• “Influence of acceptor materials on charge carrier generation and motion in organic solar cells”, Research Council of Lithuania. 2015-2017. Head V. Gulbinas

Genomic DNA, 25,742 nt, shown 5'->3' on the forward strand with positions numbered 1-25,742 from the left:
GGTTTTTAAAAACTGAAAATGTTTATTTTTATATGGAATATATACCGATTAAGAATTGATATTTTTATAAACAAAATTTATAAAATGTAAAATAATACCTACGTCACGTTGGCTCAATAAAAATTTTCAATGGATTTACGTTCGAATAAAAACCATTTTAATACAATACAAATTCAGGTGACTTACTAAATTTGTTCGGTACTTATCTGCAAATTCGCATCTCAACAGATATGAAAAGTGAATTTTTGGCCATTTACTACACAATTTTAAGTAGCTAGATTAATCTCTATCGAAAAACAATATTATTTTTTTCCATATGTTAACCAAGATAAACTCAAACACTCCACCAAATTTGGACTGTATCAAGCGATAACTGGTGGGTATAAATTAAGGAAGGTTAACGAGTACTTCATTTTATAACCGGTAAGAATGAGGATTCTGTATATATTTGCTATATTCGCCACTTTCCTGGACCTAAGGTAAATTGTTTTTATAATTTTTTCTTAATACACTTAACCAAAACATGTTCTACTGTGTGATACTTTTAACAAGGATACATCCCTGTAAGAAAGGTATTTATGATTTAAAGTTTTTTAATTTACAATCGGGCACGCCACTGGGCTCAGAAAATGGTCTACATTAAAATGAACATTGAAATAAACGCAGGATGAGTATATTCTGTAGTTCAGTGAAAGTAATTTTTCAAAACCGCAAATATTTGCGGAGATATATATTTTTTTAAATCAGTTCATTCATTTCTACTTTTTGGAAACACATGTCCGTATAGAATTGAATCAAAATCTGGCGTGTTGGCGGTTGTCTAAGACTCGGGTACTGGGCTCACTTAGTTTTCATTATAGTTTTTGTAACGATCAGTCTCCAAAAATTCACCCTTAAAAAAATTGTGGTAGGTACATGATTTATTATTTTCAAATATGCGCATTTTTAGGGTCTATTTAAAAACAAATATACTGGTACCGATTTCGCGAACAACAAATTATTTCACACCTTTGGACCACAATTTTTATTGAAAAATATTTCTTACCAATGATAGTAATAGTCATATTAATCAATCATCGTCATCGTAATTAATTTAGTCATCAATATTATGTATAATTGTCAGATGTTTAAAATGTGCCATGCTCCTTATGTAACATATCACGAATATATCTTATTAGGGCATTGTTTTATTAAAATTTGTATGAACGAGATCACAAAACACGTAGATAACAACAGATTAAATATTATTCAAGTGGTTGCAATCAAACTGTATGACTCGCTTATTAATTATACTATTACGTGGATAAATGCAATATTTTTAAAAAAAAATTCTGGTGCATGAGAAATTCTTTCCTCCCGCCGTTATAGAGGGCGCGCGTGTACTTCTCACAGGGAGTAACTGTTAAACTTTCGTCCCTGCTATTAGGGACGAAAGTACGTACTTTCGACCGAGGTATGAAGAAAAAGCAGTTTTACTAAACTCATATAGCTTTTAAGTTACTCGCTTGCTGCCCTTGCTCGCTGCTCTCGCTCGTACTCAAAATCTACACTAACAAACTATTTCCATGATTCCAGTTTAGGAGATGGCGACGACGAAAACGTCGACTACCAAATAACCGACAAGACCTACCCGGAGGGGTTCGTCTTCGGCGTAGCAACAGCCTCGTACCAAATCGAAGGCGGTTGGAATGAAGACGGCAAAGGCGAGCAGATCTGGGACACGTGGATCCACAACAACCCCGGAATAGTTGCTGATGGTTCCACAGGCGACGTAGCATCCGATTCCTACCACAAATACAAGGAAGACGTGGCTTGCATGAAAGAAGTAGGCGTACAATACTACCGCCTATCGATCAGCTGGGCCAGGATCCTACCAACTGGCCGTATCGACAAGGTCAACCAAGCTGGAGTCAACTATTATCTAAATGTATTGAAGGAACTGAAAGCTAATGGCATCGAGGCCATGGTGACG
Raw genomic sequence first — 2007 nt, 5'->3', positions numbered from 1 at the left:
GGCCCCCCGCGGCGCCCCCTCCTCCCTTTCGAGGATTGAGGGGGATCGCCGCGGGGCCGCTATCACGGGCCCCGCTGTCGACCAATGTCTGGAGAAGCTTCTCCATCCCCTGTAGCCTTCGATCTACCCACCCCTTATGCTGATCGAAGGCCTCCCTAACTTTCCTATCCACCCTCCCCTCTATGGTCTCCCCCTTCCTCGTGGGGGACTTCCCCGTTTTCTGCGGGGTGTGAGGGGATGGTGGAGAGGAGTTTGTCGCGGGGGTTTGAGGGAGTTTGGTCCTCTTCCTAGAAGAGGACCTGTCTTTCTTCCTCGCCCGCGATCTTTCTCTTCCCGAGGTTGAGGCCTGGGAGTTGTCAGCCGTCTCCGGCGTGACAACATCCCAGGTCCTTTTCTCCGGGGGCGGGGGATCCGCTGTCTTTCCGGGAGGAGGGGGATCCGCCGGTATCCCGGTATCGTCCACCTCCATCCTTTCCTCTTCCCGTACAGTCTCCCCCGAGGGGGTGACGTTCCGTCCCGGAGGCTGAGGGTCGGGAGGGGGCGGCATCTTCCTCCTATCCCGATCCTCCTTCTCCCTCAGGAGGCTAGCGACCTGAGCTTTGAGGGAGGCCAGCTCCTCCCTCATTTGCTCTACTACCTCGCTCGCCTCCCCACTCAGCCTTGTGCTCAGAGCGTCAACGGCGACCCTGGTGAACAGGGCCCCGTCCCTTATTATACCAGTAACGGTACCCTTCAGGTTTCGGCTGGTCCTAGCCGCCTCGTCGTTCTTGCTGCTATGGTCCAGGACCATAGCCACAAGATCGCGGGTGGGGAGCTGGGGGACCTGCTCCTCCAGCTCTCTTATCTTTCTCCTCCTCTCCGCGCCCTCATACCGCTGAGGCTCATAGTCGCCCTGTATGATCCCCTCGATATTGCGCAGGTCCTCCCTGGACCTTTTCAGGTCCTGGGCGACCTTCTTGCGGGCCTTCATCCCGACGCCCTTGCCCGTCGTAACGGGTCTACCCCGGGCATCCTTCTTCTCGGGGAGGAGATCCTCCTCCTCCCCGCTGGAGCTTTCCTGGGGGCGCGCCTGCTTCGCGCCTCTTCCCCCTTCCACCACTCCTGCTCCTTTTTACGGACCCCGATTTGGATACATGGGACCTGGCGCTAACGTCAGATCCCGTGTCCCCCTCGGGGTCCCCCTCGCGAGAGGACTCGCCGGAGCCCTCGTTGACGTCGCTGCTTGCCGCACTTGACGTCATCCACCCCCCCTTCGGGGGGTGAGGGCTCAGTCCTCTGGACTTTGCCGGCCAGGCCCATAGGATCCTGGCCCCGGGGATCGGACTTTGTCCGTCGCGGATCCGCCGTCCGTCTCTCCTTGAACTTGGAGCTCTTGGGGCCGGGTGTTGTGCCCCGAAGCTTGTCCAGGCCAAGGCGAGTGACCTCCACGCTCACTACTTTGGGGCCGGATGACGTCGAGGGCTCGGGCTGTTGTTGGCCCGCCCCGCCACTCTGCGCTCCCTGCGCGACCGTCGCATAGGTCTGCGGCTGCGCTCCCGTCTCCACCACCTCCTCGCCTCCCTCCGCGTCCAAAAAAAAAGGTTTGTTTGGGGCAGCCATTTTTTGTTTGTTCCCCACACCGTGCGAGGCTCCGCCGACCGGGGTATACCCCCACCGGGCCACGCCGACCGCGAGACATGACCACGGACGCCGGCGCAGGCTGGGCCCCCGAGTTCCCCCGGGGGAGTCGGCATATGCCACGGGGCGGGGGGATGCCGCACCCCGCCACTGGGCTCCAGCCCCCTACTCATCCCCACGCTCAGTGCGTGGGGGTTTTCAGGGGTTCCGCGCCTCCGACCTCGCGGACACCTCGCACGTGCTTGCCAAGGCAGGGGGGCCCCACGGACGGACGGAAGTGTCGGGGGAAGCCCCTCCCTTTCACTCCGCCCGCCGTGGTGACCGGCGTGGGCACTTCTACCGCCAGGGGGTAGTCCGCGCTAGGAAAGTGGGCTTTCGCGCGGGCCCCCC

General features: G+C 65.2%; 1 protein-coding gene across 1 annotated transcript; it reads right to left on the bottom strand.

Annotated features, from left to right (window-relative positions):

The best performing current state-of- the- art organic solar cells use fullerene-based electron acceptor mate rials. Attempts to use other, cheaper acceptor mate rials are less successful, and still remains not clear why. Recent investigations including our works revealed a relatively high electron mobility in fullerene materials, which is believed to be of the major importance for carrier generation and ,extract ion. Generally, charge carrier mobility and diffusion coefficient are among the most important parameters of electronic materials . In organic materials these parameters are typically much lower than in inorganic semiconductor.s., however strongly time-dependent; initially may be several orders of magnitude higher . In this project we will foe-us on the carrier generation and mobility dynamics in solar cells with acceptor materials based on polymers and small molecules with high electron affinity or semiconductor nanoparticles. The project aims at the development of the conceptional picture how the carrier generation and extract ion is related to the properties of electron accepting materials. We will apply photoelectrical and optical methods with ultrahigh time resolution, as well as advanced theoretical techniques to address the carrier generation mechanism and dynamics. The final task of the project is to formulate the requirements for the electron accepting materials enabling efficient operation of organic solar cells.